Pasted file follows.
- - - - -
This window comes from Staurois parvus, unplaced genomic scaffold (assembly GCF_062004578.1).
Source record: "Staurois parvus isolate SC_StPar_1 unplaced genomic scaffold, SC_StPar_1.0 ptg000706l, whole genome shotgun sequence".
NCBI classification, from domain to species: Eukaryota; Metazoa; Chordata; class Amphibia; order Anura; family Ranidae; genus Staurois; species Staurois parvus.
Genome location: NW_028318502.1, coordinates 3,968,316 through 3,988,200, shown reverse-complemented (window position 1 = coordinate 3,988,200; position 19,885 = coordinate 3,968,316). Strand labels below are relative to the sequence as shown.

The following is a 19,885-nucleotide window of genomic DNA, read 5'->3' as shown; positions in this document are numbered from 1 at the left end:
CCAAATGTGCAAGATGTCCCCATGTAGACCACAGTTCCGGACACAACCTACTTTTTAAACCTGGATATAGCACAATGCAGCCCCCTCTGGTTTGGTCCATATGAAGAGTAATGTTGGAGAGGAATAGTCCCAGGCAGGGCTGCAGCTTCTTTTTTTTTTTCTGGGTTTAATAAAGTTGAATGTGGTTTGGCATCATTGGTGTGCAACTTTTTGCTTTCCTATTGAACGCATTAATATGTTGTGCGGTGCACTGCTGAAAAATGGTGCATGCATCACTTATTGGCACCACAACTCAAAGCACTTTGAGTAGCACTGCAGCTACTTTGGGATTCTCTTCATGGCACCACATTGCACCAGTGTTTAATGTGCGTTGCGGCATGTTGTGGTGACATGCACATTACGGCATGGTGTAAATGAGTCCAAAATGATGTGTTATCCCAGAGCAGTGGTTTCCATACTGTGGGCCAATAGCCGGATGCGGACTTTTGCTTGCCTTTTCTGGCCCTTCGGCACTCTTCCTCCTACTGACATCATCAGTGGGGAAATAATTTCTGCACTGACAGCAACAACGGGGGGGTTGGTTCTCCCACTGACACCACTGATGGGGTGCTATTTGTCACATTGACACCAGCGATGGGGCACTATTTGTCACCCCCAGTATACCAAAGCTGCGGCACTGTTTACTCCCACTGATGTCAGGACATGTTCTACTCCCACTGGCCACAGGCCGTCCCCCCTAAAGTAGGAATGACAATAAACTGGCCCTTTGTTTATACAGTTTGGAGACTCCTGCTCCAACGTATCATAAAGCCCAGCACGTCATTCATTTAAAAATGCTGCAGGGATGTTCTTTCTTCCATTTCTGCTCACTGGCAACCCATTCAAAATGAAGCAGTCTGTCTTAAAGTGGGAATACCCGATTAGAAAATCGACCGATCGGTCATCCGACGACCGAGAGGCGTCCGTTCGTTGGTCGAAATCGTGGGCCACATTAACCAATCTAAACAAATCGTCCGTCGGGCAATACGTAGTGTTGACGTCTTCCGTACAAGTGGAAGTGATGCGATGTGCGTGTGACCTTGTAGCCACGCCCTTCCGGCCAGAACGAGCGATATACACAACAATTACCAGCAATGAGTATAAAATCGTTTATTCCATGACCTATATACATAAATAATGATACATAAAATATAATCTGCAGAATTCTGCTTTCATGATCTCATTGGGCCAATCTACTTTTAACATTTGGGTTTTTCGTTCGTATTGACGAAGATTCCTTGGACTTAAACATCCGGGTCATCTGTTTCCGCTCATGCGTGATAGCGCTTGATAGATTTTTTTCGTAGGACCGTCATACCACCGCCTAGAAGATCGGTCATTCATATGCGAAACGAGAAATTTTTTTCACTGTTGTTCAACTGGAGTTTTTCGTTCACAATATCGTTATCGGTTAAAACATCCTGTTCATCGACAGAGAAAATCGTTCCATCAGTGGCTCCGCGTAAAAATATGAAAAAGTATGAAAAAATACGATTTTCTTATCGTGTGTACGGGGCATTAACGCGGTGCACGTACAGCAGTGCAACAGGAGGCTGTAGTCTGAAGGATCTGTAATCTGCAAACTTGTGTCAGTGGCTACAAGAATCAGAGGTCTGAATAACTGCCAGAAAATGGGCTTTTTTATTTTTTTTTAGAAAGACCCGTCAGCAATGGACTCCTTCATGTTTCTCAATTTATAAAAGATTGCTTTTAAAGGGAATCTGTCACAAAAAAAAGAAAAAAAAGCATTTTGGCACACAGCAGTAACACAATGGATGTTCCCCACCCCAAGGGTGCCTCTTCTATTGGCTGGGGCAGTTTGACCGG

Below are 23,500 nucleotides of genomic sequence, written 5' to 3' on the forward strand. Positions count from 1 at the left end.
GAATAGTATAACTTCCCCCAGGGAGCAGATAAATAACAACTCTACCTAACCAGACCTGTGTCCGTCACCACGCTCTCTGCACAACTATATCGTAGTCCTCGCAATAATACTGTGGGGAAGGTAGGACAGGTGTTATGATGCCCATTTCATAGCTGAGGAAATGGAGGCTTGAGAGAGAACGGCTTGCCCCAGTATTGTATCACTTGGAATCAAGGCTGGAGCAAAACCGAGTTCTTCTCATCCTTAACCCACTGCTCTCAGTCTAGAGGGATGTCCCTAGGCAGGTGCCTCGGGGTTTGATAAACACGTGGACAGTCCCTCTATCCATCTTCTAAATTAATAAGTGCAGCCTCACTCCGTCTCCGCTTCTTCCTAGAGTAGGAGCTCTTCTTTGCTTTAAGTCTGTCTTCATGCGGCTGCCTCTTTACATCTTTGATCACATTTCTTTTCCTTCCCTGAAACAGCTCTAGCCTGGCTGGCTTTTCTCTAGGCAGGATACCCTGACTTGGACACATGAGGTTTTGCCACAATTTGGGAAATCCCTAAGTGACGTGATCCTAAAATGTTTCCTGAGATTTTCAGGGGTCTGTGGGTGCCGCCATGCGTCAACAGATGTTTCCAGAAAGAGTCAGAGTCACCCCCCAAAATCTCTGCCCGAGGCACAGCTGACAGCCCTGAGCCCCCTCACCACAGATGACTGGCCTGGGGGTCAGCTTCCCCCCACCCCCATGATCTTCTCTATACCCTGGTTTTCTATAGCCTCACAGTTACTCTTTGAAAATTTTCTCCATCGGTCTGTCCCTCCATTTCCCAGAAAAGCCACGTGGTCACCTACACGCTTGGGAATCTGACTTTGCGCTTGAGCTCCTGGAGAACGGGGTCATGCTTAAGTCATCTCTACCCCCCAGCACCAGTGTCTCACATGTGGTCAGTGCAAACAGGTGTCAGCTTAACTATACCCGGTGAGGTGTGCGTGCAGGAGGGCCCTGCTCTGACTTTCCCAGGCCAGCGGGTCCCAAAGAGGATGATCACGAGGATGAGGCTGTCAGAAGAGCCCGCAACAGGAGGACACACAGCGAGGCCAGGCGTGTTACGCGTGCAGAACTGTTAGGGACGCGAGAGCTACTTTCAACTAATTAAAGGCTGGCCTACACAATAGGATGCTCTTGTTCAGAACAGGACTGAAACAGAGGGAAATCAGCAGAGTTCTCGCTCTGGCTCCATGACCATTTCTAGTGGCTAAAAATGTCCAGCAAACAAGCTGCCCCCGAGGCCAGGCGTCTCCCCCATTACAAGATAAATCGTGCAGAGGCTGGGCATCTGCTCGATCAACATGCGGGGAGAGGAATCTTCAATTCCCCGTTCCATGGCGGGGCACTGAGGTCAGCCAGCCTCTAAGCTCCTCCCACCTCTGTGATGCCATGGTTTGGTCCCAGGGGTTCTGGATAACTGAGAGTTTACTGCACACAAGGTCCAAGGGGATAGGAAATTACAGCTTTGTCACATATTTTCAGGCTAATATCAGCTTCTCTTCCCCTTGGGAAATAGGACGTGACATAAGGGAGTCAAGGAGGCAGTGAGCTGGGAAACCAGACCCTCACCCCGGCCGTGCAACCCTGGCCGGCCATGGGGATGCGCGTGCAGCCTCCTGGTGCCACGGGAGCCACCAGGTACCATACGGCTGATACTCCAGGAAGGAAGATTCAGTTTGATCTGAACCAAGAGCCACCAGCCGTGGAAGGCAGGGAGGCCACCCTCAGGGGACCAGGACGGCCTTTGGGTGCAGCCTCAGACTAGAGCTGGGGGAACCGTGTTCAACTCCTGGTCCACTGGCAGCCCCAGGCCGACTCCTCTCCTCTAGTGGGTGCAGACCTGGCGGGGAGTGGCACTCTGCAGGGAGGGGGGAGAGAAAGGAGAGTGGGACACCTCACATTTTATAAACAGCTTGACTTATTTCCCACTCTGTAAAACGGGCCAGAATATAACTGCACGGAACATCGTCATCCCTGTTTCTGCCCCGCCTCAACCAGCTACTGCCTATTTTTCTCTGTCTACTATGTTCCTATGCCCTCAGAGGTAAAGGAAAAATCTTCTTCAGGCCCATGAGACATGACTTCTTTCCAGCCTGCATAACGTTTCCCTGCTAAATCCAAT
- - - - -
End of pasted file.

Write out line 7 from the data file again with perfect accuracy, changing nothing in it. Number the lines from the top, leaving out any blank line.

Below are 23,500 nucleotides of genomic sequence, written 5' to 3' on the forward strand. Positions count from 1 at the left end.